Would You Be A Good Doula?

You’ve heard of doulas, and maybe you’ve had one support you through your own birth experience. Now you’re starting to think Maybe I’d like to be a doula! Here are some things to consider in your decision-making process.

 

What Makes a Good Doula?

Personality -Doulas need to be able to meet and connect with families within minutes. A great doula is someone who is outgoing, caring, and easily trustworthy.  It’s also vitally important that a doula be able to act as an advocate for the mother and family, so good doulas need to be strong, wise and assertive as well. Success as a doula will also depend heavily on a person’s ability to be flexible, kind, humble, energetic, and tender with new babies and exhausted moms. You do not need to be able to pick out the best paint colors for shabby chic decorating, but it does help to present yourself in a clean and calm style.

 

Education As we discussed on the Certification and Training page, it isn’t actually necessary in the United States that a doula be trained or certified to take up the profession. We did, however, highly recommend both training and certification, as both make a doula more attractive, helpful, and trustworthy. It is potentially more difficult for an uncertified doula to find very many interested clients.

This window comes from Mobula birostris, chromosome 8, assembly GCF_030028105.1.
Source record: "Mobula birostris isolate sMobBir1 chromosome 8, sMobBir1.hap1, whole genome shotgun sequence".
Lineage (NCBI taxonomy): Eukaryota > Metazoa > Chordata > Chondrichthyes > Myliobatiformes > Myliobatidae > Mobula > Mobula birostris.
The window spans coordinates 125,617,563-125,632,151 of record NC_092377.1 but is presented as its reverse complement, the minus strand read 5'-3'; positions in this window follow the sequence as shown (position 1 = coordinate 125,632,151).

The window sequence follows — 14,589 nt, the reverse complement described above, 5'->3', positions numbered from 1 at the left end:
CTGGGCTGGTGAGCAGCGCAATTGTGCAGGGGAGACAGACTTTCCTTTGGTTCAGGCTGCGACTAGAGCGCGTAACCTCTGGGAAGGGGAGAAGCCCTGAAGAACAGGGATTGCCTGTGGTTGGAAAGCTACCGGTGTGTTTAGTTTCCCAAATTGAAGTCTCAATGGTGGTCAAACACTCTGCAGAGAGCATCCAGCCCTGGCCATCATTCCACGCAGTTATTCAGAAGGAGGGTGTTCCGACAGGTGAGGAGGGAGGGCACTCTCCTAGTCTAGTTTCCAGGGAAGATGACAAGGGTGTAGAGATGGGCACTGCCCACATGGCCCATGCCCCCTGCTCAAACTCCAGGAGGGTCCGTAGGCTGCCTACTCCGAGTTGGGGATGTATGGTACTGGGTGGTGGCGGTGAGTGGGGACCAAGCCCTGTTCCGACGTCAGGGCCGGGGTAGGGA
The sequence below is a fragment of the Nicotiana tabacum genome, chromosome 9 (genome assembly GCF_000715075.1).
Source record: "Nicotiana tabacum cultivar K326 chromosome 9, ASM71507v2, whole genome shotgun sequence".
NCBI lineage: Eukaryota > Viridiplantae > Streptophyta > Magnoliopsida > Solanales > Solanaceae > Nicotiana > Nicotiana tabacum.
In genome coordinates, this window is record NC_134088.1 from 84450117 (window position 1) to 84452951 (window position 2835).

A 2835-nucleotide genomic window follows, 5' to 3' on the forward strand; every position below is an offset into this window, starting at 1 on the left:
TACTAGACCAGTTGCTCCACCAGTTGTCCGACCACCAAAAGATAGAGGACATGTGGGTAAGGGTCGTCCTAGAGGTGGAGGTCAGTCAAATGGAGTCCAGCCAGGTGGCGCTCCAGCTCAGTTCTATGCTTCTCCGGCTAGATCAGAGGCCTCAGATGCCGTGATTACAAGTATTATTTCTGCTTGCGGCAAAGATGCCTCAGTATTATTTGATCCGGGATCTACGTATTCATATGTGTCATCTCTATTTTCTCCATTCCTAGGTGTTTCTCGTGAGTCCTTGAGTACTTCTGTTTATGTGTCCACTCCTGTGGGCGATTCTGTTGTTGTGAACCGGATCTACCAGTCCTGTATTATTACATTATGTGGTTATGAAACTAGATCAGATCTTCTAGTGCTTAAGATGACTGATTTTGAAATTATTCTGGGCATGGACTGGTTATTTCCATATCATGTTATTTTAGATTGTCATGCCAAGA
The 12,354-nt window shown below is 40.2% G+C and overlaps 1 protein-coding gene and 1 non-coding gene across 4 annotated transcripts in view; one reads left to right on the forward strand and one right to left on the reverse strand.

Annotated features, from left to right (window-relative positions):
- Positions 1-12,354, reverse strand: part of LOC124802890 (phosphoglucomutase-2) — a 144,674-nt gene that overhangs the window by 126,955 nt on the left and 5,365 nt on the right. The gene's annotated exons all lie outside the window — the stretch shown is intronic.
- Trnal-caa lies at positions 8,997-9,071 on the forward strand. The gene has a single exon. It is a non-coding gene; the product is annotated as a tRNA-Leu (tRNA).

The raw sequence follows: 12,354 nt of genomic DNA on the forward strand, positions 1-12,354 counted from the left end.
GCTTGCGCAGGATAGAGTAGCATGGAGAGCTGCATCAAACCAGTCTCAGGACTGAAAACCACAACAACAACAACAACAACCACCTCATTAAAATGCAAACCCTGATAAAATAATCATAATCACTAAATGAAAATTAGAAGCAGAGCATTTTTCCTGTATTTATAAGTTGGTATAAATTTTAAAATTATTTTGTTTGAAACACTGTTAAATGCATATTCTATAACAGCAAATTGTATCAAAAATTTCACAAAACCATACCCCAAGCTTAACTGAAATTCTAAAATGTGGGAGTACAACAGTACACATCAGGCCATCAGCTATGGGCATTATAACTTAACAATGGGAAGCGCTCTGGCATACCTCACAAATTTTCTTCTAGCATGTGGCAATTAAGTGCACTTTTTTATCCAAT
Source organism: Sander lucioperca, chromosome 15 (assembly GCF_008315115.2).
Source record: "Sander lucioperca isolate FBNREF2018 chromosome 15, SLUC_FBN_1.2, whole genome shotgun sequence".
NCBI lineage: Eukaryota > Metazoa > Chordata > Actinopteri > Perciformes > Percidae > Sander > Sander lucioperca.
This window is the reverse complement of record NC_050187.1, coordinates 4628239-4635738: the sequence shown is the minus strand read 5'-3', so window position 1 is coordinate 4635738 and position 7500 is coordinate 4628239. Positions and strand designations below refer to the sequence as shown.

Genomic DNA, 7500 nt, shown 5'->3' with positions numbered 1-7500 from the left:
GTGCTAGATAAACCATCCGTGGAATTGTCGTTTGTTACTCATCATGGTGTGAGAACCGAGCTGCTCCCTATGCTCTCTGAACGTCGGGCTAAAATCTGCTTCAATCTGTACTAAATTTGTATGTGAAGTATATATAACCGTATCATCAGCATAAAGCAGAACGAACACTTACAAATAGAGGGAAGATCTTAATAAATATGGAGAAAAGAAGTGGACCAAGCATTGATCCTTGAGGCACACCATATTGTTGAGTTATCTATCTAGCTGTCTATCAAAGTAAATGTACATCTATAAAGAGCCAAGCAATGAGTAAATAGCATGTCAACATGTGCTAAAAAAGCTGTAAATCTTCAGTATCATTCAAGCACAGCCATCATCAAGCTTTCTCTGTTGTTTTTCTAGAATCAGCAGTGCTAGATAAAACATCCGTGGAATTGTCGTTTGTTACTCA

If you are considering being a doula as a career choice, it can be a great option for someone who does not have a formal college education or who has been out of the work-force for a while. Aside from doula training, the “education” most helpful for a doula is experience as a mother or involved family member who loves babies and has a passion to help new mothers and families find joy, peace, and success!

 

Lifestyle– A birth doula, especially, must have a very flexible lifestyle. Labor can begin at any time, day or night, and a doula needs to be able to drop whatever is going on and rush to the side of the laboring woman at a moment’s notice. This means a successful doula will have a very flexible schedule, and understanding boss if they have another job, instantly available childcare 24 hours a day for long periods of time, and an adaptable family life.

 

Antepartum, postpartum, and other doulas may be able to schedule their services more regularly, but flexible availability will always be an attractive trait for a doula, as women and families often need readily available support at all points in the process.

 

Physical characteristicsBirth doulas need to be relatively strong physically. Assisting women in labor often requires direct physical support to help turn over in bed or assume various laboring positions. Labor can also take many hours (even days occasionally),  so a doula needs to be able to stay alert, helpful, and supportive for long periods of time.

 

Other types of doulas that are not involved in the labor directly may still need enough physical strength and stamina to assist in household chores or help a healing woman change positions.

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